Digital Slob


Workplace dramas,
played out on e-mail

Bad economic times can come and go, but it's only now, in the chaotic Digital Age, when the shock of an e-mail pink slip could be compounded by an onslaught of spam challenging our reproductive viability.

The terms "downsizing" and "Viagra" shouldn't even be in the same lexicon, let alone the same e-mail inbox.

Every workday, millions of us boot up and brace for the roller-coaster ride that is business e-mail, which for most is still interspersed with spam. No matter what it says on our resumes, everyone with an e-mail account at work is really manning a conveyor belt, separating the wheat from the chaff, the tasty resignation manifestoes from the herbal balding cures, and the CEO proclamations about our paychecks from the pyramid schemes (hopefully, they are distinguishable).

Office e-mail ever-so-slowly turns the heat up on our stress levels. It's said that if you put a frog in a pot of boiling water, it'll jump out, but if you put the same frog in a pot of lukewarm water, and give it access to office e-mail, after a few hundred clicks it'll jump back into the pot of boiling water.

Knowing this, it's perhaps easier to understand why so many of us log on with all the enthusiasm of a 6-year-old checking under his bed for monsters.

And the spam that fills the expanses between the bad news, and the really bad news, only increases our tension. Some Respectable People try to stop it with layer upon layer of filtering software, reducing themselves to a kind of Digital Age Curly Howard (my favorite of the Three Stooges, who once surrounded himself with plumbing pipe in a bathtub, trying in vain to keep a leaky shower from hosing him down). Like Curly, they end up exhausted, trapped inside their solutions and still all wet.

By contrast, most Digital Slobs would never employ a magic bullet for spam even if one existed, because to most of our bosses deleting unsolicited e-mail looks indistinguishable from actual work. Still, even this banal lack of productivity will, at some point, embarrass you as you sit with the other frogs in the lukewarm water. This is because co-workers who forward e-mails are within arm's reach, and can ask whether you liked that joke about President Bush, the hippie and the Dalai Lama on the doomed airplane.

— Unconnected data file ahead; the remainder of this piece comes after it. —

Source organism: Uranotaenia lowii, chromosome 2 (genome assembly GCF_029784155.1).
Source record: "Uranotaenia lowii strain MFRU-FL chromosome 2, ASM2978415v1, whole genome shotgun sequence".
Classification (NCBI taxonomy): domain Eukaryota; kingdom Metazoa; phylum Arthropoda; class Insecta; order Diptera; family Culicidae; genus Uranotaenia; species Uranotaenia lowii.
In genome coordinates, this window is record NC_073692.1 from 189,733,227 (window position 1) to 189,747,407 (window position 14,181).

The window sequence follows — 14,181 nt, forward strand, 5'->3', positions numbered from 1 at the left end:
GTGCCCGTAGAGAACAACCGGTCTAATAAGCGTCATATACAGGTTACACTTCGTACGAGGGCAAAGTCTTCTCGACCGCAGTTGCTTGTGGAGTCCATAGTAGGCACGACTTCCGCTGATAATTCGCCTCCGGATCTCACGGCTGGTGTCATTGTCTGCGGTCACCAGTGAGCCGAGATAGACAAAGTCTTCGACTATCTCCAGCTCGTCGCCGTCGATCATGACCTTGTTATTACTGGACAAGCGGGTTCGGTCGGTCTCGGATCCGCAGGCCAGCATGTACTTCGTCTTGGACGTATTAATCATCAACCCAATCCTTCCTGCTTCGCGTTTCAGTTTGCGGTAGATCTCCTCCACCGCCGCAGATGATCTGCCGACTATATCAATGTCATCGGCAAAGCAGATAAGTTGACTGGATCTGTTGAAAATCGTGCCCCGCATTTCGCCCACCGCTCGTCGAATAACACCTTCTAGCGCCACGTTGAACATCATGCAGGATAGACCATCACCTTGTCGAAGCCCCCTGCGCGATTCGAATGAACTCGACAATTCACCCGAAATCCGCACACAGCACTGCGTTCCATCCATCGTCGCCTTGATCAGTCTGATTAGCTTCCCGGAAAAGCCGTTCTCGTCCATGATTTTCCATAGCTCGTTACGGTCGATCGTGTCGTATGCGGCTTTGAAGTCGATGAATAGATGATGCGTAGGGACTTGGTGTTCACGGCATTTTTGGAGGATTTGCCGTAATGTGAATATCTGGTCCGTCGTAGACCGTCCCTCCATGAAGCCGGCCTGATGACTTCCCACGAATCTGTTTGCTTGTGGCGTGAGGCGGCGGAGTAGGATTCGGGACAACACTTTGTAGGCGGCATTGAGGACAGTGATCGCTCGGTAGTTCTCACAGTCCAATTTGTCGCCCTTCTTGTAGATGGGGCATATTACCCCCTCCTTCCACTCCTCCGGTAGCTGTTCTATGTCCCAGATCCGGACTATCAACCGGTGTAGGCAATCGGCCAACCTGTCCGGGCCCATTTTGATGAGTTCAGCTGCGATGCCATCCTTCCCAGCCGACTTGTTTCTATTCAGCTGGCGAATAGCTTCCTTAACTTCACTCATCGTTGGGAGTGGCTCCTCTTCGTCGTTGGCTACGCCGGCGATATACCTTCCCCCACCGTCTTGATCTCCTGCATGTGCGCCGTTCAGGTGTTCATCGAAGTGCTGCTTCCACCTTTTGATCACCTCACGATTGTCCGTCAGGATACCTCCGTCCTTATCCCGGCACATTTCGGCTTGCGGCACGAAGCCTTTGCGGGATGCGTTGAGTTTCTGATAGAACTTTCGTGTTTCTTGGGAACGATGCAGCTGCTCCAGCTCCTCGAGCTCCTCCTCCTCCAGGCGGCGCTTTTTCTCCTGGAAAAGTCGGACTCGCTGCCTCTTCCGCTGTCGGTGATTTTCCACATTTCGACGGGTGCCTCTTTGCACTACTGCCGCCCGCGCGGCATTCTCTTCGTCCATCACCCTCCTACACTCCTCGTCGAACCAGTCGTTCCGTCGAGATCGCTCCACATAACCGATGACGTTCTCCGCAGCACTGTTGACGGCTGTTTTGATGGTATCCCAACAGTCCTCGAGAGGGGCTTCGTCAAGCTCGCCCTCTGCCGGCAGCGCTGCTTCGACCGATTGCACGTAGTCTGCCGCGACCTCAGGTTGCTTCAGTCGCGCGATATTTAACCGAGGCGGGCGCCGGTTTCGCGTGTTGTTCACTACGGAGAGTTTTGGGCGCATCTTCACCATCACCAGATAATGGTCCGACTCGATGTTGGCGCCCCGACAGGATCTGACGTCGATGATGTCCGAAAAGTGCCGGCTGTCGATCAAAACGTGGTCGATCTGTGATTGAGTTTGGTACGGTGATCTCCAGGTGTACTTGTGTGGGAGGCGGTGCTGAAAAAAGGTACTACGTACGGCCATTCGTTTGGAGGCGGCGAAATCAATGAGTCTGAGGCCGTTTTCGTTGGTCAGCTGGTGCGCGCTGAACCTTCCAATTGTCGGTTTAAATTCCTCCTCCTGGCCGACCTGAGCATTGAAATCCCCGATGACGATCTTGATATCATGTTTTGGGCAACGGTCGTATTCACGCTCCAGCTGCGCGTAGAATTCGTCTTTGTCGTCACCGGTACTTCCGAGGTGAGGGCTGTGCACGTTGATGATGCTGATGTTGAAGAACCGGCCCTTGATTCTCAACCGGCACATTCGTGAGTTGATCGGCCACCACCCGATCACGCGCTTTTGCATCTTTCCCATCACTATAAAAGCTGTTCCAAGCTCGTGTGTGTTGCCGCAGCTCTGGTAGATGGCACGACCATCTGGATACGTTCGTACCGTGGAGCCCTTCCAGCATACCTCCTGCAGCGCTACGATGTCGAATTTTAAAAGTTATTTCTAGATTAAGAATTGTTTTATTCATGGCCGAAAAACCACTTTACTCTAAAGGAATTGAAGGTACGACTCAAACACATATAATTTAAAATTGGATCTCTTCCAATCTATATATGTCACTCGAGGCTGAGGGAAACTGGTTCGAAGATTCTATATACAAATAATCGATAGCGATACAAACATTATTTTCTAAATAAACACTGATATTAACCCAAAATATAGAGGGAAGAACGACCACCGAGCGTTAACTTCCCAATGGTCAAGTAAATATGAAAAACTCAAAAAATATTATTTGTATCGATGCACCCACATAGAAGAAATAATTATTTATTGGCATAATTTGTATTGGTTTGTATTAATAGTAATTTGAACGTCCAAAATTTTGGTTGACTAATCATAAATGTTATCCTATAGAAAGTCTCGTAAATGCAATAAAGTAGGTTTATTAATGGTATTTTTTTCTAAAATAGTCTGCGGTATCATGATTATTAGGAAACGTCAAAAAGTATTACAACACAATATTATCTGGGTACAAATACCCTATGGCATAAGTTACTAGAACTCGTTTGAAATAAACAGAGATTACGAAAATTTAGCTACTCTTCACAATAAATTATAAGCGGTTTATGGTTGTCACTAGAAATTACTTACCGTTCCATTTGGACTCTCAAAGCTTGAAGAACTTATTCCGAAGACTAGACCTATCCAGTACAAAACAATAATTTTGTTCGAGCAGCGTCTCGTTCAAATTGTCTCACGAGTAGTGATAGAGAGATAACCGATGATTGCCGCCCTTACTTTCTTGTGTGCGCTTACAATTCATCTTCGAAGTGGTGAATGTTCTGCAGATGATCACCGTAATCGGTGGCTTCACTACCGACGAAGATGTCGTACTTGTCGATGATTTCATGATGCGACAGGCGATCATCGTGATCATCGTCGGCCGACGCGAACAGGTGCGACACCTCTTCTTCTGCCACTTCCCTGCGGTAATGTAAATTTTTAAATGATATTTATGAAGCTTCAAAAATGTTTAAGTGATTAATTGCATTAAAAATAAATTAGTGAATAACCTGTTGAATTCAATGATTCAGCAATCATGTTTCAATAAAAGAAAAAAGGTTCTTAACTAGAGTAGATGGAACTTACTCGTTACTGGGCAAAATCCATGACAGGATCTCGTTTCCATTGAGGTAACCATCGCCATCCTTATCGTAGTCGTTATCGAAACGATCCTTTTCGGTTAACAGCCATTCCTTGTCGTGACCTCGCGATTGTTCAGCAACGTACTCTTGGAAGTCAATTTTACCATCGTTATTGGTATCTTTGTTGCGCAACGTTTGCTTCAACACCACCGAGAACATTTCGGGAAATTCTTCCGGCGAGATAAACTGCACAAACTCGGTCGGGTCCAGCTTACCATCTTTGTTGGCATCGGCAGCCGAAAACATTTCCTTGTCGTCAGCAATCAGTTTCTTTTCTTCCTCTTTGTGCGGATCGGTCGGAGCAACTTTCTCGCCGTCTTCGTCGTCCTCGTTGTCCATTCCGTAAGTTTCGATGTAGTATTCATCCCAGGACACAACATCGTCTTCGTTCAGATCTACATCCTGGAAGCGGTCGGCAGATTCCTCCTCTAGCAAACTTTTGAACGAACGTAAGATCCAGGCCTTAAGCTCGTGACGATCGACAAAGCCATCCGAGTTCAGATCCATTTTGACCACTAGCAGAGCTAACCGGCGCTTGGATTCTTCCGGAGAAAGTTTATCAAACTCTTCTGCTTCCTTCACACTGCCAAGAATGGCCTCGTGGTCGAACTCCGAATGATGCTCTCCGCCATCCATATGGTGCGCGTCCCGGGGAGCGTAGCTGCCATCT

"Send it to me again," you reply. "I promise I'll read it, even though it looked about as long as a Beowulf poem, and I'm pretty sure that, in the end, Bush did something pretty stupid and fell out of the airplane without a parachute."

"Wow, are you sure you didn't read it?" they say, their feelings spared long enough to crown you the office psychic.

Warped by all this digital dysfunction, it's easy to see why we take private joy in the misery of others, especially when we can track it via "public announcement" business e-mails. Rare gems, but true stress-relievers, they run their course before our very eyes, and are so simple we only need to read the subject lines to follow their tragic plots. For example:

From 10:11 a.m.: Server is down. 10:13 a.m.: Server is up. 10:16 a.m.: Server down again. 10:19 a.m.: Server up again. 10:22 a.m.: Server down again. 10:25 a.m.:Stop laughing at me! Don't think I can't hear you all laughing! From bldg.maint 10:29 a.m.: Avoid 10th Floor corridor near system administrator's office -- window is broken. From 10:35 a.m.: Memorial for system administrator set for 10:45 a.m.

Dark humor, yes, but to anyone who thinks we have any other salvation from our business e-mail purgatory, we Digital Slobs offer this simple amphibious refrain: Ribbet, ribbet.

Curt Brandao is the Star-Bulletin's
production editor. Reach him at

E-mail to Business Editor

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